Basics of Hadoop User Management

Hadoop is old, everyone has their own Hadoop cluster and everyone knows how to use it. It’s 2018, right? This article is just a collection of a few gotchas, dos and don’ts with respect to User Management that shouldn’t happen in 2018 anymore.

Terminology

Just a few terms and definitions so that everyone is on the same page for the rest of the article. Roll your eyes and skip that section if you are an advanced user.

  • OS user = user that is provisioned on the operating system level of the nodes of a Hadoop cluster. You can check if the user exists on OS level by doing

id <username>

  • KDC = Key Distribution Center. This might be a standalone KDC implementation, such as the MIT KDC or an integrated one behind a Microsoft Active Directory.
  • Keytab = file that stores the encrypted password of a user provisioned in a KDC. Can be used to authenticate without the need of typing the password using the “kinit” command line tool.

Do

  • Make sure your users are available on all nodes of the OS, as well as in the KDC. This is important for several reasons:
    • When you run a job, the job might create staging/temporary directories in the /tmp/ directory, which are owned by the user running the job. The name of the directory is the name of the OS user, while the ownership belongs to authenticated user. In a secure cluster the authenticated user is the user you obtained a Kerberos ticket for from the KDC.
    • Keytabs on OS level should be only readable by the user OS user who is supposed to authenticate with them for security purposes.
    • When impersonation is turned on for services, e.g., Oozie using the -doas tag, Hive using the property hive.server2.enable.doAs=True property or Storm using the supervisor.run.worker.as.user=true  property, a user authenticated as a principal will run on the OS level as a processs owned by that user. If that user is not known to the OS, the job will fail (to start).

Don’t

  • Don’t use the hdfs user to run jobs on YARN (it’s forbidden by default and don’t change that configuration). Your problem can be solved in a different way! Only use the hdfs user for administrative tasks on the command line.
  • Don’t run Hive jobs as the “hive” user. The “hive” user is the administrative user and if at all should only be used by the Hadoop/database administrator.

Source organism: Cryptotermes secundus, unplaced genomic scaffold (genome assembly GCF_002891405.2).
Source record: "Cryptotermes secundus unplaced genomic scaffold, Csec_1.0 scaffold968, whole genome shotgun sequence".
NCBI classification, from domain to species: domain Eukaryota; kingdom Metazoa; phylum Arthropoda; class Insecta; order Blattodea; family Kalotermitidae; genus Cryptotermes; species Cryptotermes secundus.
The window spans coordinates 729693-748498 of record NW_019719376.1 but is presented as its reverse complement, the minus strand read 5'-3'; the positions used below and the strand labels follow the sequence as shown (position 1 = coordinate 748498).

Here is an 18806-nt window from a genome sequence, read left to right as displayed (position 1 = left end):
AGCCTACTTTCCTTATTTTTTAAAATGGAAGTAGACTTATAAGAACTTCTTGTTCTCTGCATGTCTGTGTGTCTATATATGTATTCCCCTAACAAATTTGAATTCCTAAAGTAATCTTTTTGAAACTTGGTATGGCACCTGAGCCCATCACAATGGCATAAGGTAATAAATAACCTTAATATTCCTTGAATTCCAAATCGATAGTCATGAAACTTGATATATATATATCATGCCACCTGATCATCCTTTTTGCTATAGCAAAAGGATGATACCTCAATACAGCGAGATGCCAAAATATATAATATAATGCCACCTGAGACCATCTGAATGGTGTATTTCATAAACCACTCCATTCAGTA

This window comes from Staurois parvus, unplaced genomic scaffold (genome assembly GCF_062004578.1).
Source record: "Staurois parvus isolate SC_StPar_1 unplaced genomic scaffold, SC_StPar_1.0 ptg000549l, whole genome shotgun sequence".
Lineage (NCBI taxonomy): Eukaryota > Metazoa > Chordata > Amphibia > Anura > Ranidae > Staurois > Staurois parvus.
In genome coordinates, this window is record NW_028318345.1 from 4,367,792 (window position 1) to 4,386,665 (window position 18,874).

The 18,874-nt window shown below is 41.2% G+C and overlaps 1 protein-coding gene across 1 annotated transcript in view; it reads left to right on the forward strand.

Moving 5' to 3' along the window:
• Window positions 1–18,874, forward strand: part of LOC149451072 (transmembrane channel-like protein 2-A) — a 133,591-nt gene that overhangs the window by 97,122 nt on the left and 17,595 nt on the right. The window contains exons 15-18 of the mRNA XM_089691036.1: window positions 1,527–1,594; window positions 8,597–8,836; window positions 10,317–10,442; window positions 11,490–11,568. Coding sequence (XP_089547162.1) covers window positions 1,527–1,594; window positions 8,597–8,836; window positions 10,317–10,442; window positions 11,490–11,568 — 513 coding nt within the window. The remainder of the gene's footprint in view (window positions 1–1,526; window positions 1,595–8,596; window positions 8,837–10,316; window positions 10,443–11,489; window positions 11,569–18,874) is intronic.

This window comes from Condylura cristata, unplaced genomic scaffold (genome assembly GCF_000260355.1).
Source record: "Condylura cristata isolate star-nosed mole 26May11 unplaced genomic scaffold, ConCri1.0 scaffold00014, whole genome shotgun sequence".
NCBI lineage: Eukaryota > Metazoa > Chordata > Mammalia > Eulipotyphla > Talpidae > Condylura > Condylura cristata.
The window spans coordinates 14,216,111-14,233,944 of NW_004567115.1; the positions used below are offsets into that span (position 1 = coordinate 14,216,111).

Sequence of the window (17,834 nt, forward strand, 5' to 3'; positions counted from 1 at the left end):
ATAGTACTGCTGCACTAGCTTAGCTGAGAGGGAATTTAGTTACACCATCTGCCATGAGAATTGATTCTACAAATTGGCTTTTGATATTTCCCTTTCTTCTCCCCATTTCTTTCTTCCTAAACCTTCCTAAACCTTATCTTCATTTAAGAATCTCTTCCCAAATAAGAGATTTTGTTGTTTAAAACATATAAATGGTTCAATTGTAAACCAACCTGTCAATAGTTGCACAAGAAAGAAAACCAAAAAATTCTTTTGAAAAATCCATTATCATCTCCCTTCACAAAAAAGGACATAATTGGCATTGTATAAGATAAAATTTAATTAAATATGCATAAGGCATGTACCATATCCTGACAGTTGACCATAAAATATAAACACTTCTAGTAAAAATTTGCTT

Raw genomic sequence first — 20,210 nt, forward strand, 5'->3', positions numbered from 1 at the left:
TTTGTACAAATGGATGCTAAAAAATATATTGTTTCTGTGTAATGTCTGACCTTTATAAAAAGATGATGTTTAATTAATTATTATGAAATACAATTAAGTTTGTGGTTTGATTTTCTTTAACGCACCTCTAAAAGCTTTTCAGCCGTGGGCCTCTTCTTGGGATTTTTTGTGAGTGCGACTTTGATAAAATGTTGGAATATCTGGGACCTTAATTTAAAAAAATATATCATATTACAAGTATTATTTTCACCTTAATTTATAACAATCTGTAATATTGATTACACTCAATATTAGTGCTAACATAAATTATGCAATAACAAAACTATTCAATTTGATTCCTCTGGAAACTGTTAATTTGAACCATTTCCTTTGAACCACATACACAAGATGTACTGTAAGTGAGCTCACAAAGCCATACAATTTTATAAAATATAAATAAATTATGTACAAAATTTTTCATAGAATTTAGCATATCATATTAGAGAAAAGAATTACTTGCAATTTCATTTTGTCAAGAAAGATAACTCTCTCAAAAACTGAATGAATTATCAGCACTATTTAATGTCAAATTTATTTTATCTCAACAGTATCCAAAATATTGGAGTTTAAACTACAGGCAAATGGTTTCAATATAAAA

• Or in general: Don’t use the <service name> user to do  <operation> on <service name>. You saw that coming, hm?

How to Achieve Synchronisation of KDC and OS Level

(…or other user/group management systems). This is a tricky one, if you don’t want to run into a split brain situation, where one system knows one set of users and another one knows others, which may or may not overlap.

  • Automate user provisioning, e.g., by using an Ansible role that provisions a user in the KDC and on all nodes of the Hadoop cluster.
  • Use services such as SSSD (System Security Services Daemon) that integrates users and groups from user and group management services into the operating system. So you won’t need to actually add them to each node, as long as SSSD is up and running.
  • Manually create OS users on all nodes and in the KDC (don’t do that, obviously ;P )

 

Maybe I’ll expand that list in the future 🙂

3 thoughts on “Basics of Hadoop User Management

    • Thanks for you comment. Matching service users are used for administration purposes. As root is the administrative user of the underlying OS, hdfs is the administrative user of the HDFS service and hive is the administrative user of the HIVE service. These are just the defaults. The administrative user can be (re-)configured for each service.

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  1. Your comments service has filtered the tag angular brackets.
    It should say ‚bracket service bracket user with bracket service bracket, …‘

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